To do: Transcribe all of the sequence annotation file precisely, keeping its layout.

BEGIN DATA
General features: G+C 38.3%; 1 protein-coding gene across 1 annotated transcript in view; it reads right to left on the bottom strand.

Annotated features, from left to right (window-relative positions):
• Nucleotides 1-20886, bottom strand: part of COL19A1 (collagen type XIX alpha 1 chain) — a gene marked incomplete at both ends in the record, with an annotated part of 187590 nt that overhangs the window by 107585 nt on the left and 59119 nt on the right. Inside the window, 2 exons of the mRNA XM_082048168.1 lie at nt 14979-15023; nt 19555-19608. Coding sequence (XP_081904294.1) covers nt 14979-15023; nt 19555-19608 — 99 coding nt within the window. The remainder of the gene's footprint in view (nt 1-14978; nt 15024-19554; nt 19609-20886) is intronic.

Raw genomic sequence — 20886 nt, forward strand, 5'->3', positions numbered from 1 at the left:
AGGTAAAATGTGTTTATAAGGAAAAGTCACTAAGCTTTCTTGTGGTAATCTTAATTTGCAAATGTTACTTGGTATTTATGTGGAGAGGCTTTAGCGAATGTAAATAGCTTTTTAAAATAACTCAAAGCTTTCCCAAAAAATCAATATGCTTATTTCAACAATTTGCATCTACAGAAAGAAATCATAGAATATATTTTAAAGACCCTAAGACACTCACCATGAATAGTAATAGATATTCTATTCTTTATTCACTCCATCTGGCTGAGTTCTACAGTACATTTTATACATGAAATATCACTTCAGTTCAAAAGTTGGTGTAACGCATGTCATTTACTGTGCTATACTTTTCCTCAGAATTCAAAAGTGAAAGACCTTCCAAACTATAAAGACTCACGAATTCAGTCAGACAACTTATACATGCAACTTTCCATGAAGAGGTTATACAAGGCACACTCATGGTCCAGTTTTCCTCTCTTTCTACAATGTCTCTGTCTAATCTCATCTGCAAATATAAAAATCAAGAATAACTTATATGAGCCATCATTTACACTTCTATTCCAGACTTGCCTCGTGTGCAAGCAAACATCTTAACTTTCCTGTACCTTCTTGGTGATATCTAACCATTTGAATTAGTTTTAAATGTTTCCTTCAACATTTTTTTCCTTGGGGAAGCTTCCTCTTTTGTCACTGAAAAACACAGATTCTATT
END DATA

General features: G+C 38.3%; 1 protein-coding gene across 1 annotated transcript in view; it reads right to left on the bottom strand.

Annotated features, from left to right (window-relative positions):
• Nucleotides 1-20886, bottom strand: part of COL19A1 (collagen type XIX alpha 1 chain) — a gene marked incomplete at both ends in the record, with an annotated part of 187590 nt that overhangs the window by 107585 nt on the left and 59119 nt on the right. Inside the window, 2 exons of the mRNA XM_082048168.1 lie at nt 14979-15023; nt 19555-19608. Coding sequence (XP_081904294.1) covers nt 14979-15023; nt 19555-19608 — 99 coding nt within the window. The remainder of the gene's footprint in view (nt 1-14978; nt 15024-19554; nt 19609-20886) is intronic.

Raw genomic sequence — 20886 nt, forward strand, 5'->3', positions numbered from 1 at the left:
AGGTAAAATGTGTTTATAAGGAAAAGTCACTAAGCTTTCTTGTGGTAATCTTAATTTGCAAATGTTACTTGGTATTTATGTGGAGAGGCTTTAGCGAATGTAAATAGCTTTTTAAAATAACTCAAAGCTTTCCCAAAAAATCAATATGCTTATTTCAACAATTTGCATCTACAGAAAGAAATCATAGAATATATTTTAAAGACCCTAAGACACTCACCATGAATAGTAATAGATATTCTATTCTTTATTCACTCCATCTGGCTGAGTTCTACAGTACATTTTATACATGAAATATCACTTCAGTTCAAAAGTTGGTGTAACGCATGTCATTTACTGTGCTATACTTTTCCTCAGAATTCAAAAGTGAAAGACCTTCCAAACTATAAAGACTCACGAATTCAGTCAGACAACTTATACATGCAACTTTCCATGAAGAGGTTATACAAGGCACACTCATGGTCCAGTTTTCCTCTCTTTCTACAATGTCTCTGTCTAATCTCATCTGCAAATATAAAAATCAAGAATAACTTATATGAGCCATCATTTACACTTCTATTCCAGACTTGCCTCGTGTGCAAGCAAACATCTTAACTTTCCTGTACCTTCTTGGTGATATCTAACCATTTGAATTAGTTTTAAATGTTTCCTTCAACATTTTTTTCCTTGGGGAAGCTTCCTCTTTTGTCACTGAAAAACACAGATTCTATT